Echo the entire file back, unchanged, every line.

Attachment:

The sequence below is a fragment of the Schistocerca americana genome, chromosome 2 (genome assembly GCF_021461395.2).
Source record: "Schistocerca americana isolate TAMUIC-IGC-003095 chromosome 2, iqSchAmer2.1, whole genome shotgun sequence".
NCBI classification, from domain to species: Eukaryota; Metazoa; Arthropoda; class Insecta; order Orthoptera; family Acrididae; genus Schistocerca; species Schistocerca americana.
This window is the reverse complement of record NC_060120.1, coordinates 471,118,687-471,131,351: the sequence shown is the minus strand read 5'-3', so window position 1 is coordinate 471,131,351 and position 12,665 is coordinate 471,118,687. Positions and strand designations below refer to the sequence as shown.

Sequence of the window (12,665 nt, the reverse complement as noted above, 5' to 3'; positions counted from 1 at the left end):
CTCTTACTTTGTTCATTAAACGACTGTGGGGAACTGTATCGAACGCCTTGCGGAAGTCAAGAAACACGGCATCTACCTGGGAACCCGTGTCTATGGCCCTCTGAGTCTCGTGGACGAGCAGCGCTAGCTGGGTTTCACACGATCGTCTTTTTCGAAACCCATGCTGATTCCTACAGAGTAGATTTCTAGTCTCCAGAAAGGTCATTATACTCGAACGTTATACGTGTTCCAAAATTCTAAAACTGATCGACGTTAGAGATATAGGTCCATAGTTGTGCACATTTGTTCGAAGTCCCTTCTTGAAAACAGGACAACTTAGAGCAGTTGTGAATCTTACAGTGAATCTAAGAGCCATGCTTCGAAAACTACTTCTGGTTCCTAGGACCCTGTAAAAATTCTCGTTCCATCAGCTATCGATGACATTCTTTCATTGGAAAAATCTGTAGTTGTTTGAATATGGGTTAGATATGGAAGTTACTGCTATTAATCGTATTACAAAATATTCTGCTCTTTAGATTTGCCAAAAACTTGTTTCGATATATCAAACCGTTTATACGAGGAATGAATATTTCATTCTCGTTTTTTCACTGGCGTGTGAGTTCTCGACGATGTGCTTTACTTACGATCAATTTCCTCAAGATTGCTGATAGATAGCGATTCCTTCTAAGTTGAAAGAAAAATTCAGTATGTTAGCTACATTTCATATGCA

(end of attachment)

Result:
The sequence below is a fragment of the Schistocerca americana genome, chromosome 2 (genome assembly GCF_021461395.2).
Source record: "Schistocerca americana isolate TAMUIC-IGC-003095 chromosome 2, iqSchAmer2.1, whole genome shotgun sequence".
NCBI classification, from domain to species: Eukaryota; Metazoa; Arthropoda; class Insecta; order Orthoptera; family Acrididae; genus Schistocerca; species Schistocerca americana.
This window is the reverse complement of record NC_060120.1, coordinates 471,118,687-471,131,351: the sequence shown is the minus strand read 5'-3', so window position 1 is coordinate 471,131,351 and position 12,665 is coordinate 471,118,687. Positions and strand designations below refer to the sequence as shown.

Sequence of the window (12,665 nt, the reverse complement as noted above, 5' to 3'; positions counted from 1 at the left end):
CTCTTACTTTGTTCATTAAACGACTGTGGGGAACTGTATCGAACGCCTTGCGGAAGTCAAGAAACACGGCATCTACCTGGGAACCCGTGTCTATGGCCCTCTGAGTCTCGTGGACGAGCAGCGCTAGCTGGGTTTCACACGATCGTCTTTTTCGAAACCCATGCTGATTCCTACAGAGTAGATTTCTAGTCTCCAGAAAGGTCATTATACTCGAACGTTATACGTGTTCCAAAATTCTAAAACTGATCGACGTTAGAGATATAGGTCCATAGTTGTGCACATTTGTTCGAAGTCCCTTCTTGAAAACAGGACAACTTAGAGCAGTTGTGAATCTTACAGTGAATCTAAGAGCCATGCTTCGAAAACTACTTCTGGTTCCTAGGACCCTGTAAAAATTCTCGTTCCATCAGCTATCGATGACATTCTTTCATTGGAAAAATCTGTAGTTGTTTGAATATGGGTTAGATATGGAAGTTACTGCTATTAATCGTATTACAAAATATTCTGCTCTTTAGATTTGCCAAAAACTTGTTTCGATATATCAAACCGTTTATACGAGGAATGAATATTTCATTCTCGTTTTTTCACTGGCGTGTGAGTTCTCGACGATGTGCTTTACTTACGATCAATTTCCTCAAGATTGCTGATAGATAGCGATTCCTTCTAAGTTGAAAGAAAAATTCAGTATGTTAGCTACATTTCATATGCA